Welcome to MSF Field Research


MSF is known for its humanitarian medical work, but it has also produced important research based on its field experience. It has published articles in over 100 peer-reviewed journals and they have often changed clinical practice and been used for humanitarian advocacy. These articles are available for free, in full text - no login required. We sincerely thank the publishers for their permission to archive on this site.


Published Research and Commentary
Conference Abstracts
Programme Descriptions
Research Resources


  • Cost-effectiveness of new MDR-TB regimens: study protocol for the TB-PRACTECAL economic evaluation substudy.

    Sweeney, S; Gomez, G; Kitson, N; Sinha, A; Yatskevich, N; Staples, S; Moodliar, R; Motlhako, S; Maloma, M; Rassool, M; et al. (BMJ Publishing Group, 2020-10-10)
    Introduction: Current treatment regimens for multidrug-resistant tuberculosis (MDR-TB) are long, poorly tolerated and have poor outcomes. Furthermore, the costs of treating MDR-TB are much greater than those for treating drug-susceptible TB, both for health service and patient-incurred costs. Urgent action is needed to identify short, effective, tolerable and cheaper treatments for people with both quinolone-susceptible and quinolone-resistant MDR-TB. We present the protocol for an economic evaluation (PRACTECAL-EE substudy) alongside an ongoing clinical trial (TB-PRACTECAL) aiming to assess the costs to patients and providers of new regimens, as well as their cost-effectiveness and impact on participant poverty levels. This substudy is based on data from the three countries participating in the main trial. Methods and analysis: Primary cost data will be collected from the provider and patient perspectives, following economic best practice. We will estimate the probability that new MDR-TB regimens containing bedaquiline, pretomanid and linezolid are cost-effective from a societal perspective as compared with the standard of care for MDR-TB patients in Uzbekistan, South Africa and Belarus. Analysis uses a Markov model populated with primary cost and outcome data collected at each study site. We will also estimate the impact of new regimens on prevalence of catastrophic patient costs due to TB. Ethics and dissemination: Ethical approval has been obtained from the London School of Hygiene & Tropical Medicine and Médecins Sans Frontières. Local ethical approval will be sought in each study site. The results of the economic evaluation will be shared with the country health authorities and published in a peer-reviewed journal.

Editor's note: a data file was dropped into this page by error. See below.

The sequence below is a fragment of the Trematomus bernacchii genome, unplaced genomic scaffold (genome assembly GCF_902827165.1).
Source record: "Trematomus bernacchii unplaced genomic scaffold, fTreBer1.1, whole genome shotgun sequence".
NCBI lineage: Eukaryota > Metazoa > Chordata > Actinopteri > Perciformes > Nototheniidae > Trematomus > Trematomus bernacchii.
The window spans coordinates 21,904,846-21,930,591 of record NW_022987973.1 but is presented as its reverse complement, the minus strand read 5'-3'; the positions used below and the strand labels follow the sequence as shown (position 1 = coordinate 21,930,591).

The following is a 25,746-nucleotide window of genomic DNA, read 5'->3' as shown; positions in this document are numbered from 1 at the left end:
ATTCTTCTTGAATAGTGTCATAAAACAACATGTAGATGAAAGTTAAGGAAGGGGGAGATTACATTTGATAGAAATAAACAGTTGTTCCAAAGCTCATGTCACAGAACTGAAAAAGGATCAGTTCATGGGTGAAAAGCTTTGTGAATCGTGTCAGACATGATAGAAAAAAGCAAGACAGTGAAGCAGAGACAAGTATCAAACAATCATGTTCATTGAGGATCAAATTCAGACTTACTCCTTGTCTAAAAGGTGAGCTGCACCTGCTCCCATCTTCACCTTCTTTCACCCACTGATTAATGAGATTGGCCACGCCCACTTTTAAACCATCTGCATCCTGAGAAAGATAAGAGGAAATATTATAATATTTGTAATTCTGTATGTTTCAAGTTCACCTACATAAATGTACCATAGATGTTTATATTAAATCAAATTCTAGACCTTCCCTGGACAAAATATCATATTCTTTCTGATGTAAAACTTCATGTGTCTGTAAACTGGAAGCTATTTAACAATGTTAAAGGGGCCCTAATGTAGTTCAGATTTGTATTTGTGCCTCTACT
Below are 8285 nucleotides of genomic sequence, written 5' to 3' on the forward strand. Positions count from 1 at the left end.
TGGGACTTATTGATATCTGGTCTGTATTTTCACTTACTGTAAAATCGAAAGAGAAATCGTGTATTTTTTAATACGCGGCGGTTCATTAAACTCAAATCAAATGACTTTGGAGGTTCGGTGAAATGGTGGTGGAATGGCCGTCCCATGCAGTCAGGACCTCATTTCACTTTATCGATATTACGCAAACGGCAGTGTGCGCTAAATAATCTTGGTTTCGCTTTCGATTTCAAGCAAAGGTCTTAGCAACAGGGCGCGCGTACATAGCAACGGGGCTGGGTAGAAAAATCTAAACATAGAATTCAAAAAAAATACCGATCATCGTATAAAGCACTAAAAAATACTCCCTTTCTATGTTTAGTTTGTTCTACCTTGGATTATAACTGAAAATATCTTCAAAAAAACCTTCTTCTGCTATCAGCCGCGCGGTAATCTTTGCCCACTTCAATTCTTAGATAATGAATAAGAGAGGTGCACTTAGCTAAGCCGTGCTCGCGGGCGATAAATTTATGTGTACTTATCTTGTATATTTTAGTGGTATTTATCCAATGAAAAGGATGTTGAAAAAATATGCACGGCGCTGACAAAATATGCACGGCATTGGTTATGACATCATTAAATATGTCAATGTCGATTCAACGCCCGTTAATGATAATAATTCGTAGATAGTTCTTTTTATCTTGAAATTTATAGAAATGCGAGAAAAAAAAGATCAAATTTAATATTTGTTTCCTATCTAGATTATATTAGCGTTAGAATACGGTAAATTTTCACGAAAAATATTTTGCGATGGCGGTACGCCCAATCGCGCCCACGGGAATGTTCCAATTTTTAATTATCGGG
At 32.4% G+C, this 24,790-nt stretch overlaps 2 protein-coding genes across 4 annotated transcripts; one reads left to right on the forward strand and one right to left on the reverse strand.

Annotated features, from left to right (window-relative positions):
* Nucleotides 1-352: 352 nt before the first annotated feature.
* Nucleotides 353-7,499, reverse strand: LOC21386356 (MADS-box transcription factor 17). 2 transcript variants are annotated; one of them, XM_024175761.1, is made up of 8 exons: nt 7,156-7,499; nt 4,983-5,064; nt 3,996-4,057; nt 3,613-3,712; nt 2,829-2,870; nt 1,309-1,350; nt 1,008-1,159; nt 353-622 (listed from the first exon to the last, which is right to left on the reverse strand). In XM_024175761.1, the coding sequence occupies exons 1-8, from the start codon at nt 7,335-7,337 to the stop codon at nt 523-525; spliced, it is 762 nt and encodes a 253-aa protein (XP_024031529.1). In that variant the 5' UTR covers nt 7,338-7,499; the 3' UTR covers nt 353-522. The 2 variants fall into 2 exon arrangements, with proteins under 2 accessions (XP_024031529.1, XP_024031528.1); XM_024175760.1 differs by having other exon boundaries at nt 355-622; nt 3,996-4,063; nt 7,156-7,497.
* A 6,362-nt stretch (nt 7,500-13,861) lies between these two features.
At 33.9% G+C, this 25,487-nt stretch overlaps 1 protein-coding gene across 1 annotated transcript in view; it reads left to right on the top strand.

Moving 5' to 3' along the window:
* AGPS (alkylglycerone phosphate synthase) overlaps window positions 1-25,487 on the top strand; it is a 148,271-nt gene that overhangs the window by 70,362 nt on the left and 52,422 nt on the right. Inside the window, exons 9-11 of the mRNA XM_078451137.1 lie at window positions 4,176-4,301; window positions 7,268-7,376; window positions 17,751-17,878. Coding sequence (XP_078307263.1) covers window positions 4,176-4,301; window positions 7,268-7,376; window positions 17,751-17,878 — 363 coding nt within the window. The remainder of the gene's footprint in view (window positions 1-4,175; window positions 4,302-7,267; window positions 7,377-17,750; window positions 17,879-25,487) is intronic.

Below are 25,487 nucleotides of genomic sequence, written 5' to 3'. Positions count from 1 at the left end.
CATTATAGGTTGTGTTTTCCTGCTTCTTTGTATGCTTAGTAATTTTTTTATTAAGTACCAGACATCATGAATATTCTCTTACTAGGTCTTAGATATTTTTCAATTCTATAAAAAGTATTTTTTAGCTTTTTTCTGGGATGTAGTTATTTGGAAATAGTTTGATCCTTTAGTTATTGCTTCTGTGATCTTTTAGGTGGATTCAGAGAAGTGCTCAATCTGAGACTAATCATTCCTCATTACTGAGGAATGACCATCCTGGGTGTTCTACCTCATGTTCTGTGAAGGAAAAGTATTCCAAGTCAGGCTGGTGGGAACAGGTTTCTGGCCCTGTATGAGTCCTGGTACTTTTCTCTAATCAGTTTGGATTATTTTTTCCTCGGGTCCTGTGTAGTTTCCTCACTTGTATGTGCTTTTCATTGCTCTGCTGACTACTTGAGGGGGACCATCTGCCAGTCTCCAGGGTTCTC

• Extended use or reuse of single-use surgical masks and filtering face-piece respirators during the coronavirus disease 2019 (COVID-19) pandemic: A rapid systematic review.

    Toomey, E; Conway, Y; Burton, C; Smith, S; Smalle, M; Chan, X; Adisesh, A; Tanveer, S; Ross, L; Thomson, I; et al. (Cambridge University Press, 2020-10-08)